Ep 28 Acid Base

[audio:28_AcidBase.mp3] (43:20) This week Ron did his practical testing – ET, Combitube, IV, Patient Assessment Medical and we talk about that, including answering some listener questions about testing. Ron asks Kelly, “What are vitals?” and the answer is an interesting discussion. Ron’s medical scenarios was something he hadn’t studied since Basic. He could remember what it meant and how to treat it but not the name. And he got a little creative in the treatment.

Acid/Base lecture was the last lecture Ron had and the hosts talk about how Acid/Base works.

ROME = Respiratory Opposite Metabolic Equal

Memorize the normals:
pH 7.35 – 7.45
PaCO3 35-45 mmHg
HCO3 22 – 26 mEq/mL

Remember the 3 question algorithm:
1. Is the pH acidosis or alkalosis?
2. If PaCO3 is high it is respiratory acidosis, if it is low it is respiratory alkalosis, if normal it isn’t respiratory.
3. If it isn’t respiratory from step 2, its metabolic. If HCO3 is low, it is metabolic acidosis, if HCO3 is high it is metabolic alkalosis.

If the opposite one (PaCO3 vs HCO3) is in the other direction, then it is compensated.

Mean Arterial Pressure

MAP = Diastolic Pressure + ( 1/3 Pulse Pressure )

Listener Questions
Flo sent us 3 questions related to ep 26
– Why is an accurate BP so important? It smore of a trend thing I though, and generally “is the patient normo, hypo or hypertensive.”. Does it really matter if the patient has a BP of 130/90 or ?2140/8?

– When is a pre-hospital IV indicated? Some parameds here are just plain lazy, and never do one. I had a phase where I cannulated nearly everything that moved. I know there are pros and cons in both directions, but what would you say is best practice?

– last but not least – do you have any links to the studies about paramedics leaving patients at home, that would be interesting to read up, and to present to some colleagues who really like to indulge in such practices. Always good to back up your statements with hard facts… – Flo

Also found out last night(12/9) that I will be taking the practical portion of the nation registry exam next thursday (12/16) when I come to lab. I have been watching on youtube various vids of the stations. Is there any other advise you or Kelly can give me that could help me out next thursday?? – KJ Reed

Rogue Medic – purveyor of fine EMS research.
The Missing Protocol by Denise H Graham – out of print book.
House of God – book

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9 thoughts on “Ep 28 Acid Base”

  1. Thanks guys for the good advise about taking my EMT-B national registry practical exam tommorow. I will let you know how I do. Looking forward to the email from Kelly about the other tips.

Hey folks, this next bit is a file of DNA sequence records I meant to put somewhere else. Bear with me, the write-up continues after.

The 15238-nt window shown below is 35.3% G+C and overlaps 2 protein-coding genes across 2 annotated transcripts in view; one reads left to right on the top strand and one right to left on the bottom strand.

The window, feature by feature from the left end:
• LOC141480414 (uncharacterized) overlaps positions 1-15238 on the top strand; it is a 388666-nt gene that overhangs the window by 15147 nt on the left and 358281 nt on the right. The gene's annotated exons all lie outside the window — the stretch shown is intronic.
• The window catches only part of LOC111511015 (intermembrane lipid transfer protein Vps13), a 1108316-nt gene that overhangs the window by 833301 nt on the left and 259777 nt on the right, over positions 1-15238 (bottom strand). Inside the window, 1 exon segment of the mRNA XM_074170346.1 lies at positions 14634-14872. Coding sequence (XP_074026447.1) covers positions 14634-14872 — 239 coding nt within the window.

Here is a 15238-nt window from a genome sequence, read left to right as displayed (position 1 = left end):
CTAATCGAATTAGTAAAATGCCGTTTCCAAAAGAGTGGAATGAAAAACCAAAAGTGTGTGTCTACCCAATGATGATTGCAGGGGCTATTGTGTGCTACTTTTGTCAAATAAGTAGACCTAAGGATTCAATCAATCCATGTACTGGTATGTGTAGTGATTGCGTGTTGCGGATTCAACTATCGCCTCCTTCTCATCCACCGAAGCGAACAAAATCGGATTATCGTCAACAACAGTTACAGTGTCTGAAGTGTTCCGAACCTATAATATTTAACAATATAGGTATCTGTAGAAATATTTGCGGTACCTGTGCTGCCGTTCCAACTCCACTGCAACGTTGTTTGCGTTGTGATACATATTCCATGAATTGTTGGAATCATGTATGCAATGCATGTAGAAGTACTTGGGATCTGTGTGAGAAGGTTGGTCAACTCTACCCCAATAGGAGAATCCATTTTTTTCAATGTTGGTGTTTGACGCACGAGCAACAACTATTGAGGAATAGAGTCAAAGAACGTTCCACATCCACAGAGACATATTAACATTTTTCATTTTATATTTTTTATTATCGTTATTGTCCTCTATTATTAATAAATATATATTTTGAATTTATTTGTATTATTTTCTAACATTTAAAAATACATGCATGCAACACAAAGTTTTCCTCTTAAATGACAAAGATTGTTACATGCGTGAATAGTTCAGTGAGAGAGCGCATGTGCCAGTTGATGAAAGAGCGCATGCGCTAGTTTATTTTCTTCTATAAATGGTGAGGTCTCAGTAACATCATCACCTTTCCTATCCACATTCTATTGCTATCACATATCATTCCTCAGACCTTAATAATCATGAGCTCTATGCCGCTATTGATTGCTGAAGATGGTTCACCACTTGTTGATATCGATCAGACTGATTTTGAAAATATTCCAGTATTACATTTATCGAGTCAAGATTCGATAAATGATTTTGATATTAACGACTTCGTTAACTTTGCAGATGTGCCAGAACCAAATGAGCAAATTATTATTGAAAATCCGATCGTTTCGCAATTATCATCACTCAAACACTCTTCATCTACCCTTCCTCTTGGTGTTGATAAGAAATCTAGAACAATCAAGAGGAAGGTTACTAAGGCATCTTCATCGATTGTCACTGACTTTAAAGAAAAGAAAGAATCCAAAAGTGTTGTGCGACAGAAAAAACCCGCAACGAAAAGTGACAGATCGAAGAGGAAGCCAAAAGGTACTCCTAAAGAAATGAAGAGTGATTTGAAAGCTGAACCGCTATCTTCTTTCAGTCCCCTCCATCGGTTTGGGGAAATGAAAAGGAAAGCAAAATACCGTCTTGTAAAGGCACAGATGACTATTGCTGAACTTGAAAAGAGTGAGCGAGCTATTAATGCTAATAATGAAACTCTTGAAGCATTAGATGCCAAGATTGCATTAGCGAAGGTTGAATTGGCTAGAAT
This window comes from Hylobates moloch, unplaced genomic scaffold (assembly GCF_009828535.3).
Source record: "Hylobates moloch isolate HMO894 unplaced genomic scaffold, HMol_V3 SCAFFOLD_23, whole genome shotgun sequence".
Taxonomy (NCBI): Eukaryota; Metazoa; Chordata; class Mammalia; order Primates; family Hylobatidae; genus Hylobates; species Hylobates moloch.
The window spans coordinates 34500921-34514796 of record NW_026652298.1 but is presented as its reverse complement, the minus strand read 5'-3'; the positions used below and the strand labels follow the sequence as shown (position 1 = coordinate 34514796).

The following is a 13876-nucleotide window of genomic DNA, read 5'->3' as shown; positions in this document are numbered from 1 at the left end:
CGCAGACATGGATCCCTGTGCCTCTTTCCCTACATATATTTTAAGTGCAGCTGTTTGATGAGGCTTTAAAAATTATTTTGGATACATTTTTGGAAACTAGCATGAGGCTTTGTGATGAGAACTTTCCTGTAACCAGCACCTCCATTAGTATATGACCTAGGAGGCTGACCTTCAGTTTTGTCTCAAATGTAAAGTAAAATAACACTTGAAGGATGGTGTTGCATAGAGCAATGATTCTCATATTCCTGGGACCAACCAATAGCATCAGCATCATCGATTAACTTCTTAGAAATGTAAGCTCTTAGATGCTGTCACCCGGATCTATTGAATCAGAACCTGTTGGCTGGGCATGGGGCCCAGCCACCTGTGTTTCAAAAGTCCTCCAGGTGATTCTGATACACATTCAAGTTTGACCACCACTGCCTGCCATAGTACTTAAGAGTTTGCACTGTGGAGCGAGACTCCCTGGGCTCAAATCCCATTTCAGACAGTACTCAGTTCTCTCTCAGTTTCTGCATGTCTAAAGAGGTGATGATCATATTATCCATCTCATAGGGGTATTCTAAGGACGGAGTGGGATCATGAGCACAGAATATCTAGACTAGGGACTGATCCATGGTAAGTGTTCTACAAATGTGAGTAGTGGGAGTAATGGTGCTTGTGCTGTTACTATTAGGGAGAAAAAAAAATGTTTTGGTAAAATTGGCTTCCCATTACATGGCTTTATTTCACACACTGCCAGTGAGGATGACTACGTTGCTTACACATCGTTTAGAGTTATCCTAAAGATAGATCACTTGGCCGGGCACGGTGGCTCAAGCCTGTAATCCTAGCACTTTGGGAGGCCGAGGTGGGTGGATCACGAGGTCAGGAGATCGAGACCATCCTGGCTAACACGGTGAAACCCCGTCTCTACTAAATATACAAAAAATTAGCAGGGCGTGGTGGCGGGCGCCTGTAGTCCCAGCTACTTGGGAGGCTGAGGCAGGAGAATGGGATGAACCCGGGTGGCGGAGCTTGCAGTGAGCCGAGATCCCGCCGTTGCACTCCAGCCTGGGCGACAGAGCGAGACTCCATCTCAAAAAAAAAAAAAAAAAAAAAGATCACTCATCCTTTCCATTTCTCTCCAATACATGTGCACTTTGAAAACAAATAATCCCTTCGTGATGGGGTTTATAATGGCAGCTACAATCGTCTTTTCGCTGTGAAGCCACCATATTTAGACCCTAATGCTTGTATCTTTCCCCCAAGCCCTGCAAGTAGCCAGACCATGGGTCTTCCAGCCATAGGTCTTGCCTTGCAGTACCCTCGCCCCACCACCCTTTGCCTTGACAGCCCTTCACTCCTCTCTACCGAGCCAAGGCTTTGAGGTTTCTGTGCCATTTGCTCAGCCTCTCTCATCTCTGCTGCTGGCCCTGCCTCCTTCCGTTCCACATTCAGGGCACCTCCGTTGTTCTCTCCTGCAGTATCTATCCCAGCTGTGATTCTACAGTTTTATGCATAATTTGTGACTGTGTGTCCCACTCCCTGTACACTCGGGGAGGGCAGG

2. Wee… acid base.

    There’s a few other things to consider also. Not only is there compensation, but this isn’t a one or the other thing. The mixed disorders are a fun little puzzle to work out because you can have a patient who has an anion gap metabolic acidosis, in addition to either a metabolic acidosis OR alkalosis, and that can be on top of a respiratory acidosis or alkalosis, and if you have a blood gas (which, admittedly, most paramedics don’t), you can work through it based just on the lab values, but the HPI can really tell just as much.

    Mean arterial pressure = 1/3 systolic + 2/3 diastolic OR 1/3 pulse pressure+ diastolic

    The way I calculate MAP is I just add systolic+diastolic+diastolic and divide by 3. To make it simple, just round to the nearest number divisible by 3. As an example,


    280 isn’t divisible by 3 (2+8+0=10. 10 isn’t divisible by 3), so go down to 279 (2+7+9=18. 18 is divisible by 3)

    279/3= 93. If you really want to, you rounded down by 1, so add 1/3 to get 93.333 if you want to be 100% accurate.

  3. I’ll take a second to defend odd numbers for BPs even though I don’t use them just because that’s the convention for taking a blood pressure.

    Some clocks only have the hour marks, do you report time only in increments of 5 minutes? Does your car speedometer have a mark for every MPH, or do you estimate between the lines and say you’re going 62 instead of 60 MPH? As such, if the first Korotkoff’s sound is between two notches, is it really wrong to say, “well, it’s towards the middle, it’s 119 mmHg.”

    More importantly, though, does it really matter? Most cuffs have a margin of error of +/-3 mmHg. So a systolic of 120 can be anywhere between 117-123. More importantly, that means that anything less than a change of 6 mmHg can be attributed to error. After all, if a reading at 120 can actually be 117 (-3 mmHg)) (and this is assuming that you’re (generic “you”) taking a BP perfectly. I’ll be honest, I probably go faster than I should and I’ve tweaked the process a little bit besides that), a reading of 114 can ALSO be from the same reading of 117 (114+3).

    So, is an odd number BP wrong? I wouldn’t necessarily say “yes”, but I would agree that anyone not following the convention of using even numbers is more likely not doing so because they don’t know how to take a blood pressure until proven otherwise.

  4. Kelly mentions a “how-to” document on doing a medical patient history in this episode, and mentions he will send it to Ron for posting.  Could you please do that? Thanks!

  5. Cguiles, Kelly mentions a patient assessment how-to lesson he wrote
    that is part of the things you get for signing up for our email list.
    Sign up in the right hand side bar and it will be sent to you along
    with some study tips I wrote.


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